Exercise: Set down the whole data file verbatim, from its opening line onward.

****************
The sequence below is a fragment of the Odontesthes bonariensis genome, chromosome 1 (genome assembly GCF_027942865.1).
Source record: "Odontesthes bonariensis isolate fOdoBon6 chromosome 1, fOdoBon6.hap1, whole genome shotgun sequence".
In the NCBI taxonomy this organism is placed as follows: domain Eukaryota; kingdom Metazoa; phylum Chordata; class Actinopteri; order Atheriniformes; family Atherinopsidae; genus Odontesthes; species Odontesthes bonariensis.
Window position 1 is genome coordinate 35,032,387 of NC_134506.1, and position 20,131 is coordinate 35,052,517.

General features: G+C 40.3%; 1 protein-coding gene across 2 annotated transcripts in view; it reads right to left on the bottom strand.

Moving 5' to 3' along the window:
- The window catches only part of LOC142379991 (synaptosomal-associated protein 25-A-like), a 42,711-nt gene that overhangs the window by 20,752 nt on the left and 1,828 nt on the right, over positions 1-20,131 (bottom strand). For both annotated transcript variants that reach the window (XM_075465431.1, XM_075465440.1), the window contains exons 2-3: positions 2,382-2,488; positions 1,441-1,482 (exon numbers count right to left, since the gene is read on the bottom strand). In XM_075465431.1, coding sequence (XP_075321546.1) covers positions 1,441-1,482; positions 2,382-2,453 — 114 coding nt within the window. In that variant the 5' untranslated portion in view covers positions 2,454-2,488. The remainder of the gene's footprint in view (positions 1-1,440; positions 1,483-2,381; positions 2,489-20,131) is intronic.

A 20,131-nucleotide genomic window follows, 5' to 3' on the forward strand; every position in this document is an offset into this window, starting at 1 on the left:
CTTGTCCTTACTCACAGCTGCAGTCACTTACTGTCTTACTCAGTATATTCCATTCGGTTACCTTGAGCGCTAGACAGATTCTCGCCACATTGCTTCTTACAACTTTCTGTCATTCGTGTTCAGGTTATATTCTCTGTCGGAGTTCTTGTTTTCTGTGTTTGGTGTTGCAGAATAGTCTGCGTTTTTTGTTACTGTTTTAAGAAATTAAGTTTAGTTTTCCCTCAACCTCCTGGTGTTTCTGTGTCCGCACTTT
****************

The sequence below is a fragment of the Odontesthes bonariensis genome, chromosome 1 (genome assembly GCF_027942865.1).
Source record: "Odontesthes bonariensis isolate fOdoBon6 chromosome 1, fOdoBon6.hap1, whole genome shotgun sequence".
In the NCBI taxonomy this organism is placed as follows: domain Eukaryota; kingdom Metazoa; phylum Chordata; class Actinopteri; order Atheriniformes; family Atherinopsidae; genus Odontesthes; species Odontesthes bonariensis.
Window position 1 is genome coordinate 35,032,387 of NC_134506.1, and position 20,131 is coordinate 35,052,517.

General features: G+C 40.3%; 1 protein-coding gene across 2 annotated transcripts in view; it reads right to left on the bottom strand.

Moving 5' to 3' along the window:
- The window catches only part of LOC142379991 (synaptosomal-associated protein 25-A-like), a 42,711-nt gene that overhangs the window by 20,752 nt on the left and 1,828 nt on the right, over positions 1-20,131 (bottom strand). For both annotated transcript variants that reach the window (XM_075465431.1, XM_075465440.1), the window contains exons 2-3: positions 2,382-2,488; positions 1,441-1,482 (exon numbers count right to left, since the gene is read on the bottom strand). In XM_075465431.1, coding sequence (XP_075321546.1) covers positions 1,441-1,482; positions 2,382-2,453 — 114 coding nt within the window. In that variant the 5' untranslated portion in view covers positions 2,454-2,488. The remainder of the gene's footprint in view (positions 1-1,440; positions 1,483-2,381; positions 2,489-20,131) is intronic.

A 20,131-nucleotide genomic window follows, 5' to 3' on the forward strand; every position in this document is an offset into this window, starting at 1 on the left:
CTTGTCCTTACTCACAGCTGCAGTCACTTACTGTCTTACTCAGTATATTCCATTCGGTTACCTTGAGCGCTAGACAGATTCTCGCCACATTGCTTCTTACAACTTTCTGTCATTCGTGTTCAGGTTATATTCTCTGTCGGAGTTCTTGTTTTCTGTGTTTGGTGTTGCAGAATAGTCTGCGTTTTTTGTTACTGTTTTAAGAAATTAAGTTTAGTTTTCCCTCAACCTCCTGGTGTTTCTGTGTCCGCACTTT